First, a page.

Today, I post a link to what I did after adding a few more beans to the bottle: http://youtu.be/duySEM_HI2g

The background music is “Adiemus” from Songs of Sanctuary. I believe my comments at the end are sufficient.

DIY Vanilla Extract, Again

Earlier this year, I experimented with making my own extracts. I was under the false impression that 2 vanilla beans would be rather sufficient for the amount of vodka, but I realized that I’m used to seeing that amount of store-bought vanilla extract with the boost of a real vanilla bean as opposed to starting from scratch with the alcohol and vanilla.

I was in luck yesterday in investigating the spice aisle – vanilla beans were on sale! I got 4 (four) beans for about $13. If you aren’t aware of grocery prices in this area – that’s an awesome deal.

Later at home. Here is what 2 months with 2 beans in 750 mL of cheap vodka looks like:


Slice open two beans. I’m still holding out that 4 will be sufficient. I also scrape out some of the seeds.

Shake it up, woohoo!

And hope that the color and flavor darkens.

Stay tuned for what happened about 30 seconds later.

Things I Miss…

It’s a typical night here in Indy. I’ve come home from school; I relaxed and ate. I did my work for the next day and now I’m blogging. But something about this night feels wrong. And once I identified it, I’m not sure how to fix it.

Ready? More


My friend, Richard, is lauded for his nachos. Seriously, these are a work of art and a lovely way to clog your arteries and digestive tract.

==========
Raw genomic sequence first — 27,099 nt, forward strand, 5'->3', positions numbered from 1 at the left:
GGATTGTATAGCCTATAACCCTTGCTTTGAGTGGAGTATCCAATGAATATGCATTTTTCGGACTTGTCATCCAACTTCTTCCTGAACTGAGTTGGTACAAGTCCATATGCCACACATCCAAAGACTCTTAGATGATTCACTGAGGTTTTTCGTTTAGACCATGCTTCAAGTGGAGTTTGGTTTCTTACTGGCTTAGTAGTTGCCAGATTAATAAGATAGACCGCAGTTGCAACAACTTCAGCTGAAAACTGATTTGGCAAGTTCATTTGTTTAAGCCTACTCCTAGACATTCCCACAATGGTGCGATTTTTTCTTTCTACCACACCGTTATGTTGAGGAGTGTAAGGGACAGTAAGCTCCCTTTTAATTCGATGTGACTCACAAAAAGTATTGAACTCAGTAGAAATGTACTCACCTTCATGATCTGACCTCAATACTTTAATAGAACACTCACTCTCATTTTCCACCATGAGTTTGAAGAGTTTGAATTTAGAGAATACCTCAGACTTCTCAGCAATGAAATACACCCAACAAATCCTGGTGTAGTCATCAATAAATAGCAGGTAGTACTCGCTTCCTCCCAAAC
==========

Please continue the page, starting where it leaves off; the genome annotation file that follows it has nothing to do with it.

Nacho Night is the way to celebrate anything. The most recent being a time with friends and watching the latest Sherlock. Nachos and Benedict Cumberbatch – BLISS! These wonderful things also come out for birthdays, receptions, and any most any reason someone says, “Hey, can we do _____ and eat your nachos?”

Here’s the start:

Assemble all ingredients – ground beef, sausage, blue corn chips, white corn chips, refried beans, taco seasoning, grated cheddar cheese, chopped olives, etc.

This slideshow requires JavaScript.

Put the first layer of blue corn chips down. Cover with half the beans, meat, shredded cheese, olives, etc. Bake.

Make a second layer of yumminess! Bake.

Frost with sour cream.

Eat. Laugh. Enjoy. Eat some more. Feel your stomach say, “No more! Please!” and your taste buds demanding, “More! More! More!”

Die the sweetest death possible.

The Answer

Yesterday, I posted this:

And asked you to guess what it was. Well…